8.3 During the Scheme year, the Trustee Directors have also undertaken an evaluation of the skills-set and experience of the Trustee board as a whole by taking account of the training undertaken during the past scheme year and the results of the self-assessment process. In particular:

• Broadstone Corporate Benefits Limited have relevant financial knowledge and experience to enable the Trustee Directors to comply with their duties in relation to investment of the Scheme’s assets; and

• Able Governance Limited, represented by Nick Boyes, as an independent trustee has extensive experience of pensions law and practice.


9.1 The requirement under section 241 to 243 of the Pensions Act 2004 and the Pension Regulator’s Code of Practice 8 has been met. The Board remains properly constituted. The Trustee Directors ensure:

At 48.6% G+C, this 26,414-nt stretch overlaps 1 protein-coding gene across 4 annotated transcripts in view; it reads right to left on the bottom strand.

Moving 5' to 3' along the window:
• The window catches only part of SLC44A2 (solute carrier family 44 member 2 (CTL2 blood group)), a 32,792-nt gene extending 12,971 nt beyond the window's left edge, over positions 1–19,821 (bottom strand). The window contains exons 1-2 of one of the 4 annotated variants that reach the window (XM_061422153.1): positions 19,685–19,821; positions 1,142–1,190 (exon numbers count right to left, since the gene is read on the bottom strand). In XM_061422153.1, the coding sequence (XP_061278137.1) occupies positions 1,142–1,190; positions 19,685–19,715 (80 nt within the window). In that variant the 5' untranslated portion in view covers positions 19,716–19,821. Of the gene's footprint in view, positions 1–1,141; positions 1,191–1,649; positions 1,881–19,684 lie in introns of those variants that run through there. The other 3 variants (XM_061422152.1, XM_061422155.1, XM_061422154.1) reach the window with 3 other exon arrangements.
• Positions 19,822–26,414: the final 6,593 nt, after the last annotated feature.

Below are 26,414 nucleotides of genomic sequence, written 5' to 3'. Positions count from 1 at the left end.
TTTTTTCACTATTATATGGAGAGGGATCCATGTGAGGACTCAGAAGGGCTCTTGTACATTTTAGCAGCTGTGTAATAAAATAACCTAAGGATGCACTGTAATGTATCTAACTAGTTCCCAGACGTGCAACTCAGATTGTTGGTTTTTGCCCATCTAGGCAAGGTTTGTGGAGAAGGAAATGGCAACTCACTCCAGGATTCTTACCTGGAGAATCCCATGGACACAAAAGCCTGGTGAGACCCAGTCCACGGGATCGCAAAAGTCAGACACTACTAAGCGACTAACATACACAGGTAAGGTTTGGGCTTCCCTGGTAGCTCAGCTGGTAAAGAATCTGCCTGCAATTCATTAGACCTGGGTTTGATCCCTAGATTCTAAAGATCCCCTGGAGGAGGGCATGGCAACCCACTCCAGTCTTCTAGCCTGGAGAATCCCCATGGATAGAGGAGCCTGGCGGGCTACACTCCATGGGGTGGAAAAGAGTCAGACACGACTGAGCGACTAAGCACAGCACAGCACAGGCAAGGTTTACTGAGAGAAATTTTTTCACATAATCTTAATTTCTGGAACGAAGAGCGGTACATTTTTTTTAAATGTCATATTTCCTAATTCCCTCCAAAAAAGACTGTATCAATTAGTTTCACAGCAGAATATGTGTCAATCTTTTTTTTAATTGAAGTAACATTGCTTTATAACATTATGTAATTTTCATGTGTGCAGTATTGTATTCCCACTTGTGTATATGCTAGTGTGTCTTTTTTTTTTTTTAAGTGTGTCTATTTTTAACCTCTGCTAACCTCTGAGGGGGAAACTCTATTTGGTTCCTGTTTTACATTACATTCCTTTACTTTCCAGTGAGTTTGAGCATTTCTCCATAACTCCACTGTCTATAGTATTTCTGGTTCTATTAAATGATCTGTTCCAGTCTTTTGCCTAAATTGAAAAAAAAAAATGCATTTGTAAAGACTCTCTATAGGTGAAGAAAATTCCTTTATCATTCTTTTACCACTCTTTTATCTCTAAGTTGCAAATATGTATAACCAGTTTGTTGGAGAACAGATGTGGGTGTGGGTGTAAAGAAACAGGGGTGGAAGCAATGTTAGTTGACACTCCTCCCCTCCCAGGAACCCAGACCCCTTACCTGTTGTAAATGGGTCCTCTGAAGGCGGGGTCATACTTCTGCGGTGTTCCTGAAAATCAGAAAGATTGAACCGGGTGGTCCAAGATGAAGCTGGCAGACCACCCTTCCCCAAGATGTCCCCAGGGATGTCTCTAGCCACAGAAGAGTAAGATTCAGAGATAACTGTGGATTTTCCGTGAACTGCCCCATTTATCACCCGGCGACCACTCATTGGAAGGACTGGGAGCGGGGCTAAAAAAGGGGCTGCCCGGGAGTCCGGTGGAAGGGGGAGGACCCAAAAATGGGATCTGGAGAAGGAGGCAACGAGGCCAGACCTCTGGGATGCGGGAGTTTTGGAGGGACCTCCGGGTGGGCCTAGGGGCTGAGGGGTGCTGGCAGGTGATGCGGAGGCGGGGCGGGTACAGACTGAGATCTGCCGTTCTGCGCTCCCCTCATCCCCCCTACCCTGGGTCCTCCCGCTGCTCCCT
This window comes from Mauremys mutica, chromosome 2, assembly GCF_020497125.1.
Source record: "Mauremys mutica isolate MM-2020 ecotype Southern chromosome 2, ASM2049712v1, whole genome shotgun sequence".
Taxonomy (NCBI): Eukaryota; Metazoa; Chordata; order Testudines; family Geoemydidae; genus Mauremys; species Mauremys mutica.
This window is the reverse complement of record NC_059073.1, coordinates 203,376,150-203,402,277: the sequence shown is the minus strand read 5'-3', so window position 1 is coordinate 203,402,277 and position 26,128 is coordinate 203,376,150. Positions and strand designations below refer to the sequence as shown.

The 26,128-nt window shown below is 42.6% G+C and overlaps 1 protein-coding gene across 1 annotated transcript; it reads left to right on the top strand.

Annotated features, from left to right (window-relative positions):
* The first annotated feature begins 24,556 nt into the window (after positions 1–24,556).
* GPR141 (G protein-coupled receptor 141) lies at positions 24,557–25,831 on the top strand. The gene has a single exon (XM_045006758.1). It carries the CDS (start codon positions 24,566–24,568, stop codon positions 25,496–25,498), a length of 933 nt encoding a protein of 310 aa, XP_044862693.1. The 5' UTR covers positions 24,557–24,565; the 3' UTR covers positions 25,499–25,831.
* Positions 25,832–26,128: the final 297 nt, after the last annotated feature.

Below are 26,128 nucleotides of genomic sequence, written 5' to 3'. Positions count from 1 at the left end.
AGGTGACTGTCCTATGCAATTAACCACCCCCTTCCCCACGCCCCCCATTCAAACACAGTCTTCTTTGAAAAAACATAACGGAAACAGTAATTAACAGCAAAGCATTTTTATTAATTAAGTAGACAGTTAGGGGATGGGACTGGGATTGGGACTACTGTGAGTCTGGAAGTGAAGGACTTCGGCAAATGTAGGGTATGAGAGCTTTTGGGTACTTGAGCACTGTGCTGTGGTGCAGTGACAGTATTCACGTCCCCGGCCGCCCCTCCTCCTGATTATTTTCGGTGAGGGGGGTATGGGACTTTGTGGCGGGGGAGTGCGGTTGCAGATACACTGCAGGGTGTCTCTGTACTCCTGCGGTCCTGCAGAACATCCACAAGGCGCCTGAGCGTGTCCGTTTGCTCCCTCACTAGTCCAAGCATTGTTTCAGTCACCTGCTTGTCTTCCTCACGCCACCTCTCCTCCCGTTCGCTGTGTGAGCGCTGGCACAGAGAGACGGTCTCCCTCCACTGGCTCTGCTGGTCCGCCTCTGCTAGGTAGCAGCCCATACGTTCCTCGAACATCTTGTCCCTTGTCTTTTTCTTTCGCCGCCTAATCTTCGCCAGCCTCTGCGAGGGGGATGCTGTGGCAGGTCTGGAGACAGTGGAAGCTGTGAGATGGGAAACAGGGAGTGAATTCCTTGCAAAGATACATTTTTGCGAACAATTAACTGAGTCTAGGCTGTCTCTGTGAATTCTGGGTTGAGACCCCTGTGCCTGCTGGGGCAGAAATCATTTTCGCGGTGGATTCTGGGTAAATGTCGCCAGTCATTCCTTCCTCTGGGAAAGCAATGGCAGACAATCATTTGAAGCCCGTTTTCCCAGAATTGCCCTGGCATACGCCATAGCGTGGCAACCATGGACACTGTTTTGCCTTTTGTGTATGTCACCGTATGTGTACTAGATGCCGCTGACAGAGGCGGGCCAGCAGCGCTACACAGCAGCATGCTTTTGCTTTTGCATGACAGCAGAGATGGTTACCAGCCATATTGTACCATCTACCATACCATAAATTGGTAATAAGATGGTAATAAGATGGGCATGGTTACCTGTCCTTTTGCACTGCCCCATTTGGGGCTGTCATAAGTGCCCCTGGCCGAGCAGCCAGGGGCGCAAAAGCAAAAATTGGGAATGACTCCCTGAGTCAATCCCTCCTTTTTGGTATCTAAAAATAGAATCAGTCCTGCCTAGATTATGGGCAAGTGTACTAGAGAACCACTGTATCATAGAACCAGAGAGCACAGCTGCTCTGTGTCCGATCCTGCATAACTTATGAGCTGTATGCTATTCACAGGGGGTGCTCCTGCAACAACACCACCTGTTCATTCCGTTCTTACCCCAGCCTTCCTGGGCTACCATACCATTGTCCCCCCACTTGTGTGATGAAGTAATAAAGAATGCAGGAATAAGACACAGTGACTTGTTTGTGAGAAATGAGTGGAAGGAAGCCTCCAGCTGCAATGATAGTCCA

(a) That arrangements are in place, and implemented, which provide for at least one-third of Directors of the Trustee Company, to be Member-nominated; and
(b) The Trustee Directors review on a quarterly basis if the Board remains appropriate;
(c) A succession plan is in place.

Signed by Mr R. Buxton, 19th September 2019

Briggs Pension Scheme (2001) – Statement of Investment Principles Sept 2019

We, the Trustee Directors of the Briggs Pension Scheme (2001), fulfil our obligations under Section 35(1) of the Pensions Act 1995 as follows:

1. We are responsible for the investment of the Scheme assets. We take some decisions ourselves and delegate others (either directly or indirectly) to external parties such as the investment consultant or investment manager.

2. Scheme assets are currently invested with Legal and General Investment Management (LGIM), one of the UK’s biggest asset managers. All assets are held by a third party custodian appointed by the investment manager.